Into semis, Muguruza climbs another mountain at the Australian Open

Into semis, Muguruza climbs another mountain at the Australian Open

With her 7-5, 6-3 win over Anastasia Pavlyuchenkova, the two-time Grand Slam champion is into her first major semifinal in two years.

MELBOURNE—When Garbine Muguruza won titles at Roland Garros in 2016 and Wimbledon a year later, she did so with exceptional depth, power and an impressive amount of composure. 

But in nine subsequent Grand Slam events since that Wimbledon run, Muguruza had only once gone past the fourth round. Most recently, she lost in the first round of both Wimbledon and the US Open last year. Unseeded in Melbourne, when this tournament began, the 26-year-old was the personification of two contrasting sports cliches: a flash in the pan or a dangerous floater.     

The envelope please: and the award goes to ... the floater. On Wednesday, Muguruza reached the semis of the Australian Open for the first time with a 7-5, 6-3 win over the 30th seed, Anastasia Pavlyuchenkova. It would be inaccurate to call this an upset. In addition to her two major crowns, Muguruza had won four of her five previous matches against Pavlyuchenkova, with the Russian’s only win coming as a mid-match retirement. 

Another intriguing subtext was that, for the last four months, Pavlyuchenkova has been working with Muguruza’s former coach, Sam Sumyk. 

“I play the player, I don’t play the team,” said Muguruza prior to the match.     

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Today’s effort hardly commenced with elegance. Eight games in, the two had each broken one another’s serve twice. Though Pavlyuchenkova had held a point for 5-3 on her serve, Muguruza broke back for 4-all.

Gradually, Muguruza’s play began to pick up. At 5-all, she held at love. In the next game, the Russian made it easy for Muguruza, double-faulting three times in the deuce court, and then handing over the set by missing an easy backhand.

“I kind of just got focused on those double-faults,” said Pavlyuchenkova. “It's not like I couldn't move on, but it kind of hurt me a lot.” 

Through the early part of the second set, it was hard to see how Pavlyuchenkova was going to alter the flow and explore new methods.  Then again, the challenge of losing a close set is determining if the fault lies more in execution or tactics.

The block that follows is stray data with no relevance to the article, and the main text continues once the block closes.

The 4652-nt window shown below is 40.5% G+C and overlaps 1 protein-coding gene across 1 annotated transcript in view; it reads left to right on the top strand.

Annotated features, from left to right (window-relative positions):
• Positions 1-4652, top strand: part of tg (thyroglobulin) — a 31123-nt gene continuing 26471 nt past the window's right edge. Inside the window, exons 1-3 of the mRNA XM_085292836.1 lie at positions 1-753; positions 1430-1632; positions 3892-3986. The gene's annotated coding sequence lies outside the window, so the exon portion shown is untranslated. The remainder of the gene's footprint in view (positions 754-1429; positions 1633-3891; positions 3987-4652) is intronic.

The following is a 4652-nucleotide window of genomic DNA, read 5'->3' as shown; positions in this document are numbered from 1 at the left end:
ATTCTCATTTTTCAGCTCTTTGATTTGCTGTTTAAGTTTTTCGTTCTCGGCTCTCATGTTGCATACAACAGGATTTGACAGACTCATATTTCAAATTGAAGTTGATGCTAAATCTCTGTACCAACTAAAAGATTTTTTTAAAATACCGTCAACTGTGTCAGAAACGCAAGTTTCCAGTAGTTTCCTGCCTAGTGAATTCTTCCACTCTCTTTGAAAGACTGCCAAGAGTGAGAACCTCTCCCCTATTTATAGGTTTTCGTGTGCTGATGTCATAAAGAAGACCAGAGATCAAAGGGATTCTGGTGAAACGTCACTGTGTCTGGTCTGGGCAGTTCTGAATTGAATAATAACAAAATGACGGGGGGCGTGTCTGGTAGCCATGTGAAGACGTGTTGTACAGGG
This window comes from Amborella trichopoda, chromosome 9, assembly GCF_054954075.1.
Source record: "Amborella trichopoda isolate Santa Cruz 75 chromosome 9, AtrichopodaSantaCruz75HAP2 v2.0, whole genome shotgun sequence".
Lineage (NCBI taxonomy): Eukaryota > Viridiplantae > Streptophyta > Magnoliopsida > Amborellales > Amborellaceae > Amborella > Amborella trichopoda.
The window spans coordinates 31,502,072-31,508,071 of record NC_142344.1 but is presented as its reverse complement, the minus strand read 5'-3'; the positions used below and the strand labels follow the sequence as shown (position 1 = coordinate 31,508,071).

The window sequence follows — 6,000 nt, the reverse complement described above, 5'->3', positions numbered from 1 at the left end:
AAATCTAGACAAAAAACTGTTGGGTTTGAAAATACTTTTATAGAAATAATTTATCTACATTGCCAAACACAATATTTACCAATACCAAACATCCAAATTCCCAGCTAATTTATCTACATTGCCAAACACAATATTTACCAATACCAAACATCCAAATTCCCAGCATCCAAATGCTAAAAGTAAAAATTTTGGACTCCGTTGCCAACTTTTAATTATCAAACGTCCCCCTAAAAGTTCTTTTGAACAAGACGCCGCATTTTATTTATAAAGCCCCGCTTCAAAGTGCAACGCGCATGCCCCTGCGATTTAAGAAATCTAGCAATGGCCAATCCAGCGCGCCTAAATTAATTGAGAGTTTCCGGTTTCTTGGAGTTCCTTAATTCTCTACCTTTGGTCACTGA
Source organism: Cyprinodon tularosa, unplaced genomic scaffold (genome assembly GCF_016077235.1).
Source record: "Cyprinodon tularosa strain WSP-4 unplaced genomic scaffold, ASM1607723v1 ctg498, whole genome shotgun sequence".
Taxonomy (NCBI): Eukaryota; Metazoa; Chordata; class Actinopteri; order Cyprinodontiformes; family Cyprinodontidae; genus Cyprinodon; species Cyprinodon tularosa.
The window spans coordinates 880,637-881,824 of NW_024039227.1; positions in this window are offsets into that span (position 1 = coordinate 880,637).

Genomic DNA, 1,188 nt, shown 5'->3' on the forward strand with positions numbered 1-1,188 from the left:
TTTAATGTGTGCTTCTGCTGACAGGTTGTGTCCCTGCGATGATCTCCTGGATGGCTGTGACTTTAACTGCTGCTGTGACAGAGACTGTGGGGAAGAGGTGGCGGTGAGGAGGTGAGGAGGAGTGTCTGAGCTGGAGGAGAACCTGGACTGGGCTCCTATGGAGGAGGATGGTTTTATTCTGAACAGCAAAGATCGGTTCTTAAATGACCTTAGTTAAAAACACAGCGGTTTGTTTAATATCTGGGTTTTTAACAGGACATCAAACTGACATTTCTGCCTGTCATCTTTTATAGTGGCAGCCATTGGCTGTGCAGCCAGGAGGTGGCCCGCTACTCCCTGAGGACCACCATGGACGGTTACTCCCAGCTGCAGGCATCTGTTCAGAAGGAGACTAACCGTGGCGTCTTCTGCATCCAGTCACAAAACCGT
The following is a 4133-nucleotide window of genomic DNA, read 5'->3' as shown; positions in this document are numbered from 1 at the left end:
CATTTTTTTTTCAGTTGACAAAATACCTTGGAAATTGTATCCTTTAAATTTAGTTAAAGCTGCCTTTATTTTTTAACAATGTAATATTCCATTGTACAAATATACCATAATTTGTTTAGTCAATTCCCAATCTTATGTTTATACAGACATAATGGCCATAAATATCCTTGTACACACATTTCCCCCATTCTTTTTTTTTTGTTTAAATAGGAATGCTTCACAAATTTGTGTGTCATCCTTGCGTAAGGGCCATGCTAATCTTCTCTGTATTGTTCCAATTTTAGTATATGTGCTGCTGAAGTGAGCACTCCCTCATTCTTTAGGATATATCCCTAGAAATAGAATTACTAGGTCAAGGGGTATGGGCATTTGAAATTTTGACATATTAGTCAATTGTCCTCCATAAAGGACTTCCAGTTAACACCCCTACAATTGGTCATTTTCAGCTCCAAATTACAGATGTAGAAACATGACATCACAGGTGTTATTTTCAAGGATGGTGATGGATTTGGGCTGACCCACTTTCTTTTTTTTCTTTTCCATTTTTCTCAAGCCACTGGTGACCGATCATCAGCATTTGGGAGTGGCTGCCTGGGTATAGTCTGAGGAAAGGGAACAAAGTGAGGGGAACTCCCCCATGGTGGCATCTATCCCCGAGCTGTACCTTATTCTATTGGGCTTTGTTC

“It was little bit of everything," said Pavlyuchenkova. "She also played good. You got to give her credit.

"I guess my serve, I wasn't serving so good today. Then there was, like, a little bit of frustration."

Alas, Pavyluchenkova is another case of a player who can be quite thoughtful in conversation, but was trained to play the game in an incredibly narrow, linear way. So it was that flat ball-striking from both players continued, quite comfortably for Muguruza. After making 16 unforced errors in the first set, she only made five in the second.

With Pavlyuchenkova serving at 2-3, Muguruza reached 0-40, aided per usual by her forceful groundstrokes. Pavlyuchenkova, never the most confident of servers, double-faulted. 

“Then the emotions and everything went a little bit down,” she said. “Maybe I went down on myself, which I do a lot, but today maybe a little bit too much. Right away your energy and execution got worse.” 

From 4-2 up, Muguruza comfortably ran it out, going up 40-0 in the 5-3 game and winning it on her second match point.

Muguruza next plays Simona Halep. The Spaniard leads this rivalry 3-2  Halep won their most recent match, prevailing in straight sets in the semis of the 2018 French Open. 

“She's a very solid player,” said Muguruza. “She plays very consistency through all these years.”

Navratilova: Muguruza is playing like a champion

It’s a good sight to see Muguruza back in contention. Another good sight: Conchita Martinez, back in Muguruza's coaching corner, rekindling a majorly successful partnership.

In the first round, versus Shelby Rogers, Muguruza lost the first set 6-0 before turning it around. 

“It definitely has been from low to high,” said Muguruza, “not starting at my best, then each day recovering.”

Last fall, Muguruza climbed Mt. Kilimanjaro. Asked today about that trek, Muguruza said, “Definitely was a life-changing experience. I cannot give a simple answer to such a complicated question because it's not the right moment to talk about it.” 

Then again, perhaps these words can explain this fortnight’s turnaround in Muguruza’s game: “However you make your living is where your talent lies.” 

They were written by Ernest Hemingway, in the story, “The Snows of Kilimanjaro.”